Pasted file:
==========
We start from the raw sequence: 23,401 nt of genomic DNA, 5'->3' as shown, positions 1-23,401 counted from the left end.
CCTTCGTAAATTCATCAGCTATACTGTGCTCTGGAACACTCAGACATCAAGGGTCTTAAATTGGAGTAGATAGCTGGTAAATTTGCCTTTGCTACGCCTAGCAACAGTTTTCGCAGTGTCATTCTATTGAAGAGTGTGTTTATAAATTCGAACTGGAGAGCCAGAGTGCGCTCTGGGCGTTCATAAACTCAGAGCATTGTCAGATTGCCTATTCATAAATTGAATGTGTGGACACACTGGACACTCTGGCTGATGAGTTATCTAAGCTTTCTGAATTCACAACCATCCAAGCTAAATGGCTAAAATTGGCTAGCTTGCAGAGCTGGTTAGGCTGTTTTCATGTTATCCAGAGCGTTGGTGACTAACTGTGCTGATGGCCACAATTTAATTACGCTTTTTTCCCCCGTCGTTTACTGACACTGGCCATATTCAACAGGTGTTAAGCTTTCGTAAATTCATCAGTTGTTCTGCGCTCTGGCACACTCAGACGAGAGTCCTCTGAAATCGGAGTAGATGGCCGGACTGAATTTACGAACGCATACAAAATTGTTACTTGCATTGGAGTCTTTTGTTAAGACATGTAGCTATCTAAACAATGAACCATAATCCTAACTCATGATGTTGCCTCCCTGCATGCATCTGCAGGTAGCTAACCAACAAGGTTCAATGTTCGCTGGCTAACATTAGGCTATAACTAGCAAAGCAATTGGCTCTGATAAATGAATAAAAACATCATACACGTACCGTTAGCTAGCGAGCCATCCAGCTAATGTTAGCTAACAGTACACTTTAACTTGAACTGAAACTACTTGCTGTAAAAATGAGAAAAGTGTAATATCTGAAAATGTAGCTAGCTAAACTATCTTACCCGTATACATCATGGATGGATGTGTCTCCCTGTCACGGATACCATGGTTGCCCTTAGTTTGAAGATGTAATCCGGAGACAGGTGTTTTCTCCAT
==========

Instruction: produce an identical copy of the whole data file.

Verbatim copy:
We start from the raw sequence: 23,401 nt of genomic DNA, 5'->3' as shown, positions 1-23,401 counted from the left end.
CCTTCGTAAATTCATCAGCTATACTGTGCTCTGGAACACTCAGACATCAAGGGTCTTAAATTGGAGTAGATAGCTGGTAAATTTGCCTTTGCTACGCCTAGCAACAGTTTTCGCAGTGTCATTCTATTGAAGAGTGTGTTTATAAATTCGAACTGGAGAGCCAGAGTGCGCTCTGGGCGTTCATAAACTCAGAGCATTGTCAGATTGCCTATTCATAAATTGAATGTGTGGACACACTGGACACTCTGGCTGATGAGTTATCTAAGCTTTCTGAATTCACAACCATCCAAGCTAAATGGCTAAAATTGGCTAGCTTGCAGAGCTGGTTAGGCTGTTTTCATGTTATCCAGAGCGTTGGTGACTAACTGTGCTGATGGCCACAATTTAATTACGCTTTTTTCCCCCGTCGTTTACTGACACTGGCCATATTCAACAGGTGTTAAGCTTTCGTAAATTCATCAGTTGTTCTGCGCTCTGGCACACTCAGACGAGAGTCCTCTGAAATCGGAGTAGATGGCCGGACTGAATTTACGAACGCATACAAAATTGTTACTTGCATTGGAGTCTTTTGTTAAGACATGTAGCTATCTAAACAATGAACCATAATCCTAACTCATGATGTTGCCTCCCTGCATGCATCTGCAGGTAGCTAACCAACAAGGTTCAATGTTCGCTGGCTAACATTAGGCTATAACTAGCAAAGCAATTGGCTCTGATAAATGAATAAAAACATCATACACGTACCGTTAGCTAGCGAGCCATCCAGCTAATGTTAGCTAACAGTACACTTTAACTTGAACTGAAACTACTTGCTGTAAAAATGAGAAAAGTGTAATATCTGAAAATGTAGCTAGCTAAACTATCTTACCCGTATACATCATGGATGGATGTGTCTCCCTGTCACGGATACCATGGTTGCCCTTAGTTTGAAGATGTAATCCGGAGACAGGTGTTTTCTCCAT